Lake Yuriria

Lake Yuriria (HM2MJA)

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N 20° 13.272', W 101° 8.208'

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Ruta de los Conventos - The Convent Route

 Laguna de YuririaYuriria no sólo sobresale por su arquitectura monumental, también lo hace por sus recursos naturales, uno de ellos es la Laguna de Yuriria.Este cuerpo de agua es particularmente importante debido a que su formación no tiene un origen natural, se trata de una obra humana, de hecho, fue la primera obra hidráulica creada por españoles en America Latina en 1548. Fray Diego de Alvarado dirigió la construcción de esta laguna, así como la del templo y ex convento de San Agustín. Según datos historicos, antes de iniciar la obra, en Ia zona predominaban los pantanos, y la proliferación de mosquitos provocaba epidemias de paludismo. La edificación de la laguna solucionó diversas problemáticas en aquella zona: cubrir la zona pantanosa, combatir la reproducción del mosquito transmisor de paludismo, asegurar el abastecimiento de agua potable para cubrir las necesidades del convento. La formación de una laguna como esta, habría sido imposible sin la construcción del canal Taramatacheo, que sirvió para conducir el agua del Río Grande (hoy Río Lerma) hacia la zona de pantanos. La presencia



de la laguna de Yuriria tuvo también una función social, pues a la llegada de los españoles, la población nativa se asentaba cerca del Lago Crater la Joya pero, con la construcción del canal Taramatacheo, el poblado cambió su organización social, asentándose en las cercanías de la laguna y del convento. Hoy, la Laguna de Yuriria mide unos 150.205 kilometros cuadrados, en esa área hay diez islotes denominados: San Pedro, Puranque, Peñón de Vargas, El Patol, Marío, Las Cabras, El Fuerte y otros más. En 1927, con Ia finalidad de terminar con los intentos de desecar la laguna, el lugar fue nacionalizado, apoyando así a las actividades de protección que los habitantes de Yuriria habían emprendido. Hoy la Laguna de Yuriria es hogar de numerosas especies de
aves, animales y plantas; tejones, coyotes, murciélagos, mapaches, zorrillos, musarañas, reptiles, ranas, tilapias, víboras de cascabel, entre otros. Ademas, parte de la vegetación es usada como forraje, leña, aromatizantes y pastizales.English translation:Laguna de YuririaLake YuririaYuriria is not only remarkable for its monumental architecture, but also for its natural resources, one of them is the Yuriria Lagoon.This body of water is particularly important because it is not a natural lagoon, it was the first hydraulic work created by the Spaniards



in Latin America in 1548. The man in charge of this task was Friar Diego de Chávez y Alvarado and of the building of the church and ex-convent of San Agustín. According to historical data, the area was dominated with swamps and the proliferation of mosquitoes caused malaria epidemics. The building of the lagoon solved various problems in that area at the same time: the wetland cover, the fight against the reproduction of the malaria mosquito and ensuring the supply of potable water for the convent. The formation of a lagoon as this would have been impossible without the construction of the Taramatacheo canal, which was used to bring water from the Rio Grande (Rio Lerma today) to the swamp area. The presence of the Lagoon of Yuriria also had a social benefit, since the arrival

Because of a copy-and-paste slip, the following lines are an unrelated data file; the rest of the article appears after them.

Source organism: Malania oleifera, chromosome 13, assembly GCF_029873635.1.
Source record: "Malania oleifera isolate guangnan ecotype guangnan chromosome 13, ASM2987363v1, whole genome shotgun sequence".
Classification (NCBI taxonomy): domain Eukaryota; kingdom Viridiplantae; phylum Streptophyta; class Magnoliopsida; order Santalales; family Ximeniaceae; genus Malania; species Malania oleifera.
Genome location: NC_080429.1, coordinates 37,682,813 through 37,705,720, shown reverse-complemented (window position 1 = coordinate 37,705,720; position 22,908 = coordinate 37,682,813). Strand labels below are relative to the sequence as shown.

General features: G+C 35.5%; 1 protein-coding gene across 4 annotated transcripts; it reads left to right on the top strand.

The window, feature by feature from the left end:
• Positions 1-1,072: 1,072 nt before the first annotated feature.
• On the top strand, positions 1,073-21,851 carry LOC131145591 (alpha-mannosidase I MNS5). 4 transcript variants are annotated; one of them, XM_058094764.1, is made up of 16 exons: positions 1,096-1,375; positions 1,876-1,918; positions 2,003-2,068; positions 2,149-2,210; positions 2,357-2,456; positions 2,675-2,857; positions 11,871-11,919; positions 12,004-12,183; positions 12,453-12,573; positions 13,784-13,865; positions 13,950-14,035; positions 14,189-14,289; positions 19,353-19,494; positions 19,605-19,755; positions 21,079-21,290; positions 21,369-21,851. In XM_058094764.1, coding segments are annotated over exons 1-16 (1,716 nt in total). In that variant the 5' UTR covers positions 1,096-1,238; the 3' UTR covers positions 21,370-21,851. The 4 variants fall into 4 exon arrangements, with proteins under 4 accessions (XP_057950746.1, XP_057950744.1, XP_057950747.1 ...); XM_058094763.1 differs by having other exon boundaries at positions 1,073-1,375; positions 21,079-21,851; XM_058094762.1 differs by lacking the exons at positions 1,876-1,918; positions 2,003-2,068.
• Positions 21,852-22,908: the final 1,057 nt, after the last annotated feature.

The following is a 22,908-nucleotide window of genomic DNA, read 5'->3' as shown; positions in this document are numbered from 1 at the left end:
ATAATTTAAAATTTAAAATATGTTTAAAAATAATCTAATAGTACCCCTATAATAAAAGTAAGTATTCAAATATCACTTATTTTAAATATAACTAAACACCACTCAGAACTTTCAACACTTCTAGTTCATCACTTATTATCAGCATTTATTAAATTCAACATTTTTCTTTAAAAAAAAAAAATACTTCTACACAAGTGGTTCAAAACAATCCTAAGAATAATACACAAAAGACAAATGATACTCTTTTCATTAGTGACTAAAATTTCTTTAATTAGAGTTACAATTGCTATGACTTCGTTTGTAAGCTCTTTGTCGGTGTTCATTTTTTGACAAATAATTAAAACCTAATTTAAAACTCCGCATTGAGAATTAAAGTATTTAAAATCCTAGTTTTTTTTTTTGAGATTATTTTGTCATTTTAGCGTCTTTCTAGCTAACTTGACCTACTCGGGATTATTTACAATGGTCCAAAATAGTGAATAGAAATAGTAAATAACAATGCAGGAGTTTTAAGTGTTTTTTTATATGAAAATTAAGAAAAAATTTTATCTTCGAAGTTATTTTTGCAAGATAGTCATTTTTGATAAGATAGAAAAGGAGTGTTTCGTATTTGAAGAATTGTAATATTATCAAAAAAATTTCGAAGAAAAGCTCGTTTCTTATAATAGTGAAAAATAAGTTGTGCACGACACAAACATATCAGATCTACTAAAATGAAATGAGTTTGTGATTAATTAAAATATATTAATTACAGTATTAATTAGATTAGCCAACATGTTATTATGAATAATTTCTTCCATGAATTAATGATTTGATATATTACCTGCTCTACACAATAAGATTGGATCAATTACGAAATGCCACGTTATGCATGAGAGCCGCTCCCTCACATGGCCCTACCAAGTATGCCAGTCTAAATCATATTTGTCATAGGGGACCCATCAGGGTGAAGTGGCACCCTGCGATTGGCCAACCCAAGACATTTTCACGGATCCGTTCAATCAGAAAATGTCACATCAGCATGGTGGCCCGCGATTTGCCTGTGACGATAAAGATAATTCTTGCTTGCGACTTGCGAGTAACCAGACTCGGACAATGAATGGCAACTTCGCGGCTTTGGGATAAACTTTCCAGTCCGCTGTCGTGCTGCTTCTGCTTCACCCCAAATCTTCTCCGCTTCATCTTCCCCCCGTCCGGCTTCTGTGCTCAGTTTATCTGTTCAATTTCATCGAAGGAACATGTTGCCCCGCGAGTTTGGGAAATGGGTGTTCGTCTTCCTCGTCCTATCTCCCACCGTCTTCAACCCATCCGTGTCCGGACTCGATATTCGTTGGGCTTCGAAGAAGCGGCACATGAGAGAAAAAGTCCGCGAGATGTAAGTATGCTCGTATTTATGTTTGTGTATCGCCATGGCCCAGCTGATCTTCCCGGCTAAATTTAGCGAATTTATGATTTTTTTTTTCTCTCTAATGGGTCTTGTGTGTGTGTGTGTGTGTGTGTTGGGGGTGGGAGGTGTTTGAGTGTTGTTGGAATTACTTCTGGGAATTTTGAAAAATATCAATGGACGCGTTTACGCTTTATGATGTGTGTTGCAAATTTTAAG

of the Spaniards, the native population was settled near the Crater Lake La Joya but with the construction of the Taramatacheo canal, the town changed its organization, settling near the lagoon and the convent. Today the Yuriria Lagoon is about 150.205 square kilometers and it has ten islets: San Pedro, Puranque, Peñón de Vargas, the Patol, Mario, Las Cabras, El Fuerte, and more. In 1927, trying to stop the attempts to drain the lagoon, the area was nationalized, and supported the protection activities that the inhabitants of Yuriria had undertaken. Today,



Yuriria Lagoon is home to numerous species of birds, animals and plants: badgers, coyotes, bats, raccoons, skunks, shrews, reptiles, frogs, tilapia, and rattlesnakes, among others. In addition, part of the vegetation is used as fodder, fuel wood, flavorings and pastures.
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HM NumberHM2MJA
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Marker ConditionNo reports yet
Date Added Friday, November 1st, 2019 at 8:01pm PDT -07:00
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Locationbig map
UTM (WGS84 Datum)14Q E 276753 N 2237398
Decimal Degrees20.22120000, -101.13680000
Degrees and Decimal MinutesN 20° 13.272', W 101° 8.208'
Degrees, Minutes and Seconds20° 13' 16.32" N, 101° 8' 12.48" W
Driving DirectionsGoogle Maps
Which side of the road?Marker is on the right when traveling West
Closest Postal AddressAt or near , ,
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